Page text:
2h 46m Intermediate Aug 26, 2010

Viewers: in countries Watching now:

Join author Nigel French in Designing a Book Cover as he walks through several approaches to creating professional, engaging book covers using Adobe Creative Suite applications. This course covers document setup, composition and layout, illustration, typography essentials, and printing. Exercise files accompany the course.

Topics include:
  • Researching the design and brainstorming ideas
  • Setting up a document in InDesign or Illustrator
  • Choosing typefaces, colors, shapes, and imagery
  • Hand-drawing type and using different type treatments
  • Creating illustrations from scratch
  • Using and adapting photographs for illustration
  • Preparing the book covers for printing
Subjects:
Design Print Design Projects Design Skills
Software:
Illustrator InDesign
Author:
Nigel French

Setting up a document in InDesign CS4

If you are creating your book cover in InDesign CS4, then we need to use a different approach. InDesign CS4 requires that all of your page sizes are the same. So, we can't use a different page size for the spine. So, what we're going to do is create the front cover spine and back cover all on one sheet. Let's come to the File menu and choose New > Document. I've changed my unit of measurement here to inches. Since we're going to be working in inches for these calculations, it's probably easier to start off that way.

We want in this case one page. Facing Pages doesn't matter, and the width is going to be the front cover, which is five inches, plus the back cover, also five inches, that's 10, plus the spine. Now, we're going to need to make three of these documents. So I'm just going to go through making into one of them, but we're going to need to make three separate ones for the different spine widths of our books, and the spine widths are one-quarter inch for Animal Farm, one-half inch for Homage to Catalonia and five-eighth of an inch for Nineteen Eighty-Four.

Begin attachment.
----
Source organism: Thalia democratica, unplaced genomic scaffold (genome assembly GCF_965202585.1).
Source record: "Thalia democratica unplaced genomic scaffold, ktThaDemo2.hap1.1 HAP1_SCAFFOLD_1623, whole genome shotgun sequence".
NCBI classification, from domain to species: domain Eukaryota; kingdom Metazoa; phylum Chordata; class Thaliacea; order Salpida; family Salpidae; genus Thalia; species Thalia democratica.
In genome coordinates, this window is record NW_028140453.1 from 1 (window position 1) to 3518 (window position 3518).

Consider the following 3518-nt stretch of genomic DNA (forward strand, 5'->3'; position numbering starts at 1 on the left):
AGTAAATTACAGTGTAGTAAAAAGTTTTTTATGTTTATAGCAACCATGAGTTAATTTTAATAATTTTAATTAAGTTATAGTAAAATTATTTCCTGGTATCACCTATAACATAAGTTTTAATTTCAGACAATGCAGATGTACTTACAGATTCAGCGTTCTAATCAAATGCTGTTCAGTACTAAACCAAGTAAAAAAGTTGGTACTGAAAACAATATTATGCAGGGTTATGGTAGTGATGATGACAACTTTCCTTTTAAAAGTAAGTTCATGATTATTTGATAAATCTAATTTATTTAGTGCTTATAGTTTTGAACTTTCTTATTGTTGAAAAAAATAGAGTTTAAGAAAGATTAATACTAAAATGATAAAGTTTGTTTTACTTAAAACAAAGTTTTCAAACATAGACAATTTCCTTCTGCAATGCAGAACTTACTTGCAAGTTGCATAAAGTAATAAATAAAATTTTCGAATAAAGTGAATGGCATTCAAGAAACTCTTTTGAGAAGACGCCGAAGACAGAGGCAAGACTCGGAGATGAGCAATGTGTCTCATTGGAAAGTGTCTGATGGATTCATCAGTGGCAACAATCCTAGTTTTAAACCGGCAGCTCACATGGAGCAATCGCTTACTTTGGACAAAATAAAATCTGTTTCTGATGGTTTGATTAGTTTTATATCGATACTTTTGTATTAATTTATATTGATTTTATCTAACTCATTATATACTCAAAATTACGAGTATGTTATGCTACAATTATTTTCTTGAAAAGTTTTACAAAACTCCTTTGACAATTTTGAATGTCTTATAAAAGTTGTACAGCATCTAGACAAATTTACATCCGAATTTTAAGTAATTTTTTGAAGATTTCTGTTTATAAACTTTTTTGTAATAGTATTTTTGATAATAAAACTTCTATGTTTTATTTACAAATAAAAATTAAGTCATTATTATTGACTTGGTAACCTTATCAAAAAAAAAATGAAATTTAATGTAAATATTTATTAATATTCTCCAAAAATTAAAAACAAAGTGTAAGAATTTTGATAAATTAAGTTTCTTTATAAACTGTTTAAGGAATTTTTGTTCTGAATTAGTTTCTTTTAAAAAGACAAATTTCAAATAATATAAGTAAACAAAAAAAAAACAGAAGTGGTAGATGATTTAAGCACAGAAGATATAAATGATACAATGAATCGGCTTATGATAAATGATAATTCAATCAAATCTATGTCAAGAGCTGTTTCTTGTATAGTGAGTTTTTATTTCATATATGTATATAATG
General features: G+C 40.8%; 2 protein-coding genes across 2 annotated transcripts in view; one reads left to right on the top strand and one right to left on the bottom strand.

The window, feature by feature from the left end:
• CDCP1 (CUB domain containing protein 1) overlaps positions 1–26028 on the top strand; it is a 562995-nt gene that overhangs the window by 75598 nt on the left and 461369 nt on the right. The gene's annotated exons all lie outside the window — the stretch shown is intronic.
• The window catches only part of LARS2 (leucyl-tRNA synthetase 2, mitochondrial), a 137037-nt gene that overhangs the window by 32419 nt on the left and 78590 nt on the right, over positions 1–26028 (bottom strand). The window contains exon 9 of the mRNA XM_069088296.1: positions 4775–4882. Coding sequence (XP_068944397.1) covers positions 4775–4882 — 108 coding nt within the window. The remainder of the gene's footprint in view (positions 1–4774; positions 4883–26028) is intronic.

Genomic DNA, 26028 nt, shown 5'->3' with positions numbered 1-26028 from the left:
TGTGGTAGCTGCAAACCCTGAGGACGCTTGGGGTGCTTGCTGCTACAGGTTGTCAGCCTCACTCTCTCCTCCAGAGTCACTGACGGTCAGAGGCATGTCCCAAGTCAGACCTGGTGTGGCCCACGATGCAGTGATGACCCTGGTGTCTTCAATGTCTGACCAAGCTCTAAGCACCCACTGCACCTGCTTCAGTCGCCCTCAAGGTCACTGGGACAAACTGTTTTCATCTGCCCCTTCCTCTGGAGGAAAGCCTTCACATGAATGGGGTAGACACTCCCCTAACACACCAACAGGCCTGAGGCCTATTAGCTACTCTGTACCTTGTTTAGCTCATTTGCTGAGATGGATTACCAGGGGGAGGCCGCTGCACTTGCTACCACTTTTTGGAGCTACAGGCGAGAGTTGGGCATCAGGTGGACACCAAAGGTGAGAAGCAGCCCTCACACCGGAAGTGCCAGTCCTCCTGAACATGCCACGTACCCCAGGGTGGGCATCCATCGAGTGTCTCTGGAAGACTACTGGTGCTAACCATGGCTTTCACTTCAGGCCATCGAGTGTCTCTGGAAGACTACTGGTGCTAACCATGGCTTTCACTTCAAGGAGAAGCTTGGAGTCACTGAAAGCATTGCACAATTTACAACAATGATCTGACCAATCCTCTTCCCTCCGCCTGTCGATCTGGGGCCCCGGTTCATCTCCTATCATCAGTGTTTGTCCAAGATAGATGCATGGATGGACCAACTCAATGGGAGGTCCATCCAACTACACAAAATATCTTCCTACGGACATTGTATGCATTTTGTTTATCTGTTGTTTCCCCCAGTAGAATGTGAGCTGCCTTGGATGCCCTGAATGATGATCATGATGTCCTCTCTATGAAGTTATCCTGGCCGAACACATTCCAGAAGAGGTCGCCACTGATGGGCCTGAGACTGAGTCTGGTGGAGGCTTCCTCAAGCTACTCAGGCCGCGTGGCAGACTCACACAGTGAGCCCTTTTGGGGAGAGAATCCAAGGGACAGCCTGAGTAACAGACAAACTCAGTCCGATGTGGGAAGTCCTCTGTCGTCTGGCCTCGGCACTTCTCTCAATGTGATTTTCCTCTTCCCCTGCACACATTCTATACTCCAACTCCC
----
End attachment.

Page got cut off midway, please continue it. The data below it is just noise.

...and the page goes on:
I'm going to make a spine width of half-an-inch in this case. So, my total width is 10.5, and the height of the book is 7.5. The number of columns, I will leave at 1, but I will be creating a grid using guides in a later step, but I'm going to start out with one column and just as with the CS5 setup, I'm going to break the chain on my margins and set the top margin to a quarter inch.

The bottom margin also to a quarter inch, the inside and outside or the left and right at zero. I do need a bleed and the bleed will be one-eighth of an inch all the way around, and the slug, which I didn't use for the CS5 setup but I will be using here because it is in the slug area that we're going to put the fold marks indicating the spine, and I'm going to have a slug of a half inch, all the way around the document.